Whilst the getter method approach worked, this ultimately ended up in ugly and confusing backing bean code, because the getter method is called twice and you only needed to populate the StreamedContent with the image's content in the second (stateless) call. You'd be tempted to just switch to a plain vanilla @WebServlet for the sole purpose of serving images, or to use the data URI scheme to immediately render the image content directly embedded in the HTML output.

OmniFaces now comes with a <o:graphicImage> component which solves all of those problems. It supports directly referencing a byte[] or InputStream property representing the raw image content. It also immediately validates if the managed bean holding the property is @ApplicationScoped, so that the developer is automatically forced to "do things the right way" (i.e. don't accidentally deal with request/view scoped state by declaring the byte[] or InputStream as an instance variable). And, it supports a new dataURI="true" attribute which will immediately embed the image in the HTML output, and hereby thus supporting the image as property of a request or view scoped bean which is set during some postback bean action (hereby providing a perfect solution for a "preview uploaded image" case without polluting the data store).

Here's an example which shows images from a DB in a loop. Note that the getter method basically immediately invokes the service call and that it's also really only invoked when the browser actually requests the image, and thus not during rendering the HTML output. The application scoped bean is basically acting like an image servlet/service, but then with less boilerplate code than e.g. the @WebServlet approach.

public class Bean {

    private List<Image> images; // Image class should NOT have "content" property, or at least it be lazy loaded.

    private ImageService service;

    public void init() {
        images = service.list();

    public List<Image> getImages() {
        return images;

public class ImageStreamer {

    private ImageService service;

    public byte[] getById(Long id) {
        return service.getContent(id);

<ui:repeat value="#{bean.images}" var="image">
    <o:graphicImage value="#{imageStreamer.getById(}" />

See the showcase for live examples, with among others an upload-preview example.

Inject, convert and validate HTTP request parameters via CDI and have them ready in @PostConstruct

The @Param has been improved to support directly injecting the desired target type. So instead of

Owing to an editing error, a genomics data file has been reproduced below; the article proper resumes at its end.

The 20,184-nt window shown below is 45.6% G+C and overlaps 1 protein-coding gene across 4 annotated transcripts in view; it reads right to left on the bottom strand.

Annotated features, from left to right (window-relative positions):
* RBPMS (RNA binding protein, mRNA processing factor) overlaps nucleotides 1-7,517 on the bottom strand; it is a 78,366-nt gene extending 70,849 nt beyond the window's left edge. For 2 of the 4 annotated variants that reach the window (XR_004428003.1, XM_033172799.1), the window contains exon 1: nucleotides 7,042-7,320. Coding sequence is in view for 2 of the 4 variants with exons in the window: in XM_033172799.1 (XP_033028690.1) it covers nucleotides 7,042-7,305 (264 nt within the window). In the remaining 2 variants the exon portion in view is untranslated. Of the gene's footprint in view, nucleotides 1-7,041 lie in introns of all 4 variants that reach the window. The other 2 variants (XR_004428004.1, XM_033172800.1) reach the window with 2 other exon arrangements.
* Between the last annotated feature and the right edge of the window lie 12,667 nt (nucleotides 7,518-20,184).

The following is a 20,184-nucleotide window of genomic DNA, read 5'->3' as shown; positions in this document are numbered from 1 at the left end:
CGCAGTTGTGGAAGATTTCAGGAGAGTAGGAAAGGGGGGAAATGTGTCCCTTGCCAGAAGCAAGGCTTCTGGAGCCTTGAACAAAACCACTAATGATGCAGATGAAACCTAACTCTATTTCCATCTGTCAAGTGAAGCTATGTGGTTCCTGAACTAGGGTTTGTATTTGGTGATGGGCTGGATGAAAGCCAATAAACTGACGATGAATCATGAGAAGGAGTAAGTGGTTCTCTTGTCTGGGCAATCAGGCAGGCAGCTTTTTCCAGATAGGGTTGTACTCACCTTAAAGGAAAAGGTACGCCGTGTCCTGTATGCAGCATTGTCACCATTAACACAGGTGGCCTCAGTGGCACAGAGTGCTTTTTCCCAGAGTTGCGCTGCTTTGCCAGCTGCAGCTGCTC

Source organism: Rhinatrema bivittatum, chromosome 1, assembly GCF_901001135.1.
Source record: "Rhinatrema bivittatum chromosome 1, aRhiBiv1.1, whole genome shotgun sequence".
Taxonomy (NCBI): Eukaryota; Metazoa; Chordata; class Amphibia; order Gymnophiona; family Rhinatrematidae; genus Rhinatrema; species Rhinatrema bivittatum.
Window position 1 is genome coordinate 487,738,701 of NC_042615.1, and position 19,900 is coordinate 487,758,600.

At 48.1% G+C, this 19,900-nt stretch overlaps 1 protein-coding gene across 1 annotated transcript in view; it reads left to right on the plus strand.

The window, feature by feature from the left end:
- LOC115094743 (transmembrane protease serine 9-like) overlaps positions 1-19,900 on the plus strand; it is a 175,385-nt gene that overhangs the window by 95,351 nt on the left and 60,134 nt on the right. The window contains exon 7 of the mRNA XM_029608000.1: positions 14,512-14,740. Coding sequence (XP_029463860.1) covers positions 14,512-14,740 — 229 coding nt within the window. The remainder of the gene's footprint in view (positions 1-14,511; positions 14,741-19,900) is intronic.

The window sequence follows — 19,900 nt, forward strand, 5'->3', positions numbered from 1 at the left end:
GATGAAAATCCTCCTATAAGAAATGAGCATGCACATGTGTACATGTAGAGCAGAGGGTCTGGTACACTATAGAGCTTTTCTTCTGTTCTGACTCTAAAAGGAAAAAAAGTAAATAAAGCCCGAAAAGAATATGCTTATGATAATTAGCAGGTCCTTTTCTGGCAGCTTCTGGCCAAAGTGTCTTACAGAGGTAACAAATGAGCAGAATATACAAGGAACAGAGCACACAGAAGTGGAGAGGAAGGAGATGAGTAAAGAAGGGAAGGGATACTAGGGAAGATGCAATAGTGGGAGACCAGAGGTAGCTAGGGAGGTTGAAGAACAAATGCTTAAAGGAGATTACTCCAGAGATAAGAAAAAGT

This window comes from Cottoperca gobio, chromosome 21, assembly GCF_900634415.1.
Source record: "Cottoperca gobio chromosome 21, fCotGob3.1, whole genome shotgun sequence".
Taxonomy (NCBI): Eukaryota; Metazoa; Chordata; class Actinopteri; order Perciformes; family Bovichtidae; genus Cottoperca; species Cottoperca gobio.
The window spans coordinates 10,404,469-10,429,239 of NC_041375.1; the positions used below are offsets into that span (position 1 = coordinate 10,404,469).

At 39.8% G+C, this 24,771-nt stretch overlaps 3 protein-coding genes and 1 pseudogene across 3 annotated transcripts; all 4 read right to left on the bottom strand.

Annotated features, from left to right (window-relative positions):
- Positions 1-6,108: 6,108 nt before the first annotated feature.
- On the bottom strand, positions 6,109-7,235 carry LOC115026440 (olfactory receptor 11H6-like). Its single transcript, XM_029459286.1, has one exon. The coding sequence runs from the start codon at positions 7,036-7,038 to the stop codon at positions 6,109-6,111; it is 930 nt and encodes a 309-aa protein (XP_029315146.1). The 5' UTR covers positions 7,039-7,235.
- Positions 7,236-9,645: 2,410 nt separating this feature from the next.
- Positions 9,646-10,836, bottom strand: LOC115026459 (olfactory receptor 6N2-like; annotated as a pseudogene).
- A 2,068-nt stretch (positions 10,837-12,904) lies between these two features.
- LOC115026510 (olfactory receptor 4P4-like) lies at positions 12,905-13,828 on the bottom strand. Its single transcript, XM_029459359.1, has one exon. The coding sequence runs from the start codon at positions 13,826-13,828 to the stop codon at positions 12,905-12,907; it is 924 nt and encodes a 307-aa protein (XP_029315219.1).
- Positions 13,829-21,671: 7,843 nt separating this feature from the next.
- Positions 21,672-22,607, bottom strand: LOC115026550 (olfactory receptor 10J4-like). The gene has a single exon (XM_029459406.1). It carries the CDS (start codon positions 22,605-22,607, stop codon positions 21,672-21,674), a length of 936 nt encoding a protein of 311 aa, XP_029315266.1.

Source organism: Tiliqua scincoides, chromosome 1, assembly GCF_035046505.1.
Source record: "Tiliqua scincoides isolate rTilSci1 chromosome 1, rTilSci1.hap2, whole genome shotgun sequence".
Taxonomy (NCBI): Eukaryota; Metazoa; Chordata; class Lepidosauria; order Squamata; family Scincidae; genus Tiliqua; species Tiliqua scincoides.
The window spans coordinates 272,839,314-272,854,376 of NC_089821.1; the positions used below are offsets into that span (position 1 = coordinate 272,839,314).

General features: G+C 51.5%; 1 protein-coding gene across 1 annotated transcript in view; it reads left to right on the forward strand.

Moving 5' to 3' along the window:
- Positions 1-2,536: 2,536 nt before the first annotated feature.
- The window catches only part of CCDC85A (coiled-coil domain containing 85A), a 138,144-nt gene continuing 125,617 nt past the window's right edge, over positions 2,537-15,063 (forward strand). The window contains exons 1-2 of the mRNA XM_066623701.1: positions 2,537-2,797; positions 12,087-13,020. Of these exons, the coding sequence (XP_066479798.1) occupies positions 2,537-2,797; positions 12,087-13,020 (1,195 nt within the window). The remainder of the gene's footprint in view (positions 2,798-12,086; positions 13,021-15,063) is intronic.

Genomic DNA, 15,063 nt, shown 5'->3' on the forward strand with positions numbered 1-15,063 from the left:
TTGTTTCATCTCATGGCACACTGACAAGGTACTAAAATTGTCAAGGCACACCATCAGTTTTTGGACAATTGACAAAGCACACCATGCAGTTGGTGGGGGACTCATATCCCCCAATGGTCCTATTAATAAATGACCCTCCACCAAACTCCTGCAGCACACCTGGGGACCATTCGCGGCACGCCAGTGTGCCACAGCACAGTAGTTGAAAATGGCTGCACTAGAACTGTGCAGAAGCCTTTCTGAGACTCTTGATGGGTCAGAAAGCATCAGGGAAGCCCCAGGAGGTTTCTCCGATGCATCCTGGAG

@Inject @Param private ParamValue<String> paramName;

you can now finally use

@Inject @Param private String paramName;

, lowering the burden to actually use it. It even supports injecting (auto)converted values like so

@Inject @Param private Product product;

with a @FacesConverter(forClass=Product.class).

The major advantage as compared to <f:viewParam> is that the injected value is readily available in @PostConstruct and you don't need an additional <f:viewAction> (or the JSF 2.0/2.1 <f:event type="preRenderView"> workaround) to perform the desired bean initialization based on those params. The disadvantage is that it's fully decoupled from the JSF lifecycle. I.e. conversion and validation is performed immediately during bean's construction, which is not necessarily during validations phase. Also, you would still need an additional Faces#isValidationFailed() check inside the @PostConstruct if you'd like to conditionally perform bean initialization depending on the validation outcome.

It doesn't make <f:viewParam> entirely superfluous, but depending on the business requirements it's a pretty good alternative as it makes the model (the backing bean) more declarative and the view (the XHTML) more clean. For example, one of the disadvantages of <f:viewParam> is that you can't declare it in a common template file and thus you'd have to copypaste it over all template clients. This can be solved by replacing it by using @Param on the common backing bean.

An overview of all additions/changes/bugfixes in OmniFaces 2.0

Taken over from the What's new? page on showcase:

Added in OmniFaces 2.0 (does NOT apply to 1.10)